eBay's site began limping last night, and at 10:30 a.m. PT today engineers brought the site down for emergency maintenance. It went back in service at 11:42 a.m. PT, but its category listing function wasn't working until 1:27 p.m.
Today's outage followed a lengthy letter on Monday to eBay users from chief executive Meg Whitman and founder Pierre Omidyar, outlining steps the company has taken since a 22-hour outage June 10-11. The site has had at least three unscheduled outages since then.
The key measure was creating a backup system. eBay now runs two database servers simultaneously, with one designated as a "warm backup" to avoid lengthy downtimes. The backup system will be upgraded in the next few months for even faster transition in case of an outage, the executives said.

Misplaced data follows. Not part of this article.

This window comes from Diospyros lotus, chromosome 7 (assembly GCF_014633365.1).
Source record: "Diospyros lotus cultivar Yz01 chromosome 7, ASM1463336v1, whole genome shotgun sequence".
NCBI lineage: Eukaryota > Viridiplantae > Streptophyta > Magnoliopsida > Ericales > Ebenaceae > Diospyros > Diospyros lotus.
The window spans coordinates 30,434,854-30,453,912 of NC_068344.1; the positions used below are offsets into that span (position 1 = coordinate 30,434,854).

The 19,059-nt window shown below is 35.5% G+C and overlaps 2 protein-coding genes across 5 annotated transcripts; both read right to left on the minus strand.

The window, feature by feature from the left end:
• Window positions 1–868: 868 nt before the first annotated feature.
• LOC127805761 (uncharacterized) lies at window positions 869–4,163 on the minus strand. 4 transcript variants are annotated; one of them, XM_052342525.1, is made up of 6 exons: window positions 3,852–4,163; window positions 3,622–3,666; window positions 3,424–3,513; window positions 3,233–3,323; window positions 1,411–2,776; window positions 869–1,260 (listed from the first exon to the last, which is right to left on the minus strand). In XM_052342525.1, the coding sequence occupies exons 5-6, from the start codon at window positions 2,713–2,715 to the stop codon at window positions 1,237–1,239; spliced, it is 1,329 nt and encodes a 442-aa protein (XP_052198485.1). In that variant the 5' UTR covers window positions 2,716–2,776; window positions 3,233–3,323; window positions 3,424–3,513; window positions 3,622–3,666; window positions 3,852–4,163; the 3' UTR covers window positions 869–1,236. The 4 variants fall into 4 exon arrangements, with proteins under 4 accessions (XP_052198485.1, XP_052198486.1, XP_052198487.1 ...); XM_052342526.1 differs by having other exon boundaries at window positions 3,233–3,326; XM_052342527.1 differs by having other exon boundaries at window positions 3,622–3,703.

eBay also boosted its engineering staff by 75 percent last quarter and hired outsider Bob Quinn, a former Sun Microsystems executive, as chief information officer. Ex-IBMer Mark Ryan joined the company as chief technology officer.
eBay also implemented a more rigorous testing regime and vowed to change the site less frequently. It updated its Oracle database July 16, Whitman and Omidyar said.
Finally, the company said it spent more than $10 million on hardware during the last quarter, more than three times the sum it spent in the first three month of the year. It added eight 350-mhz processors to its database server and bought another Sun E10000 to handle search requests.
The letter also included most detailed explanation to date of what happened during last month's round-the-clock outage. That major problem was blamed in part on an update to the database software "that triggered a series of events that led to the corruption of our data and prevented us from restarting our system," the eBay execs wrote.